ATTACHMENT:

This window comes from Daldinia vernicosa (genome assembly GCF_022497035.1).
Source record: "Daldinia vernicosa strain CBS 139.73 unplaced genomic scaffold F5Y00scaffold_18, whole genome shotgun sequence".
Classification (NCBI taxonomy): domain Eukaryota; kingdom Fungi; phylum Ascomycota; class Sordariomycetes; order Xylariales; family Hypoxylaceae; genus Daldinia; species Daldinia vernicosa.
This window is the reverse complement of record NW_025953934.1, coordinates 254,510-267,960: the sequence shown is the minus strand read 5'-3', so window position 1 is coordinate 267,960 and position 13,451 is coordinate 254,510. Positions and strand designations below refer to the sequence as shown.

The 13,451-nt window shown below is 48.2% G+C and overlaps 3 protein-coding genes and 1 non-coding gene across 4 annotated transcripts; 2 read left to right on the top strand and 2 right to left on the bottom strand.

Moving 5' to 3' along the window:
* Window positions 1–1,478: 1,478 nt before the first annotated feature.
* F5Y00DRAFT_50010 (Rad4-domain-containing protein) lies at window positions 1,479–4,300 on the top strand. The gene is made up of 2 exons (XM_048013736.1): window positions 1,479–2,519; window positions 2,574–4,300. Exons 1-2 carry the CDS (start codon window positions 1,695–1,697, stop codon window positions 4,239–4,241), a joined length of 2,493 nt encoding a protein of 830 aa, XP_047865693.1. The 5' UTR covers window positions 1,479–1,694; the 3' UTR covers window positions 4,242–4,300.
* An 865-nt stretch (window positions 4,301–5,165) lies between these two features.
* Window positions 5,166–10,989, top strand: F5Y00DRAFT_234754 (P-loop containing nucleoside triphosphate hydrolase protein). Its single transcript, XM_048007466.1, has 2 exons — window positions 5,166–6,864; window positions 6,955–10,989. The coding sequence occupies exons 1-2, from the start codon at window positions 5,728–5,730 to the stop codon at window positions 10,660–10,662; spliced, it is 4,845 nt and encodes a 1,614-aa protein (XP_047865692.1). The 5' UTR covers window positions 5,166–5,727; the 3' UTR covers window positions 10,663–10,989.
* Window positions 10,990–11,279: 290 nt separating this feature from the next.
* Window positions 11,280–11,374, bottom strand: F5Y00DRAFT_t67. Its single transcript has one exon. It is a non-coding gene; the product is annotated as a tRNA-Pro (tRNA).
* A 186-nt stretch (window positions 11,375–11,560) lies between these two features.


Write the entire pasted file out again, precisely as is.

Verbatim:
This window comes from Daldinia vernicosa (genome assembly GCF_022497035.1).
Source record: "Daldinia vernicosa strain CBS 139.73 unplaced genomic scaffold F5Y00scaffold_18, whole genome shotgun sequence".
Classification (NCBI taxonomy): domain Eukaryota; kingdom Fungi; phylum Ascomycota; class Sordariomycetes; order Xylariales; family Hypoxylaceae; genus Daldinia; species Daldinia vernicosa.
This window is the reverse complement of record NW_025953934.1, coordinates 254,510-267,960: the sequence shown is the minus strand read 5'-3', so window position 1 is coordinate 267,960 and position 13,451 is coordinate 254,510. Positions and strand designations below refer to the sequence as shown.

The 13,451-nt window shown below is 48.2% G+C and overlaps 3 protein-coding genes and 1 non-coding gene across 4 annotated transcripts; 2 read left to right on the top strand and 2 right to left on the bottom strand.

Moving 5' to 3' along the window:
* Window positions 1–1,478: 1,478 nt before the first annotated feature.
* F5Y00DRAFT_50010 (Rad4-domain-containing protein) lies at window positions 1,479–4,300 on the top strand. The gene is made up of 2 exons (XM_048013736.1): window positions 1,479–2,519; window positions 2,574–4,300. Exons 1-2 carry the CDS (start codon window positions 1,695–1,697, stop codon window positions 4,239–4,241), a joined length of 2,493 nt encoding a protein of 830 aa, XP_047865693.1. The 5' UTR covers window positions 1,479–1,694; the 3' UTR covers window positions 4,242–4,300.
* An 865-nt stretch (window positions 4,301–5,165) lies between these two features.
* Window positions 5,166–10,989, top strand: F5Y00DRAFT_234754 (P-loop containing nucleoside triphosphate hydrolase protein). Its single transcript, XM_048007466.1, has 2 exons — window positions 5,166–6,864; window positions 6,955–10,989. The coding sequence occupies exons 1-2, from the start codon at window positions 5,728–5,730 to the stop codon at window positions 10,660–10,662; spliced, it is 4,845 nt and encodes a 1,614-aa protein (XP_047865692.1). The 5' UTR covers window positions 5,166–5,727; the 3' UTR covers window positions 10,663–10,989.
* Window positions 10,990–11,279: 290 nt separating this feature from the next.
* Window positions 11,280–11,374, bottom strand: F5Y00DRAFT_t67. Its single transcript has one exon. It is a non-coding gene; the product is annotated as a tRNA-Pro (tRNA).
* A 186-nt stretch (window positions 11,375–11,560) lies between these two features.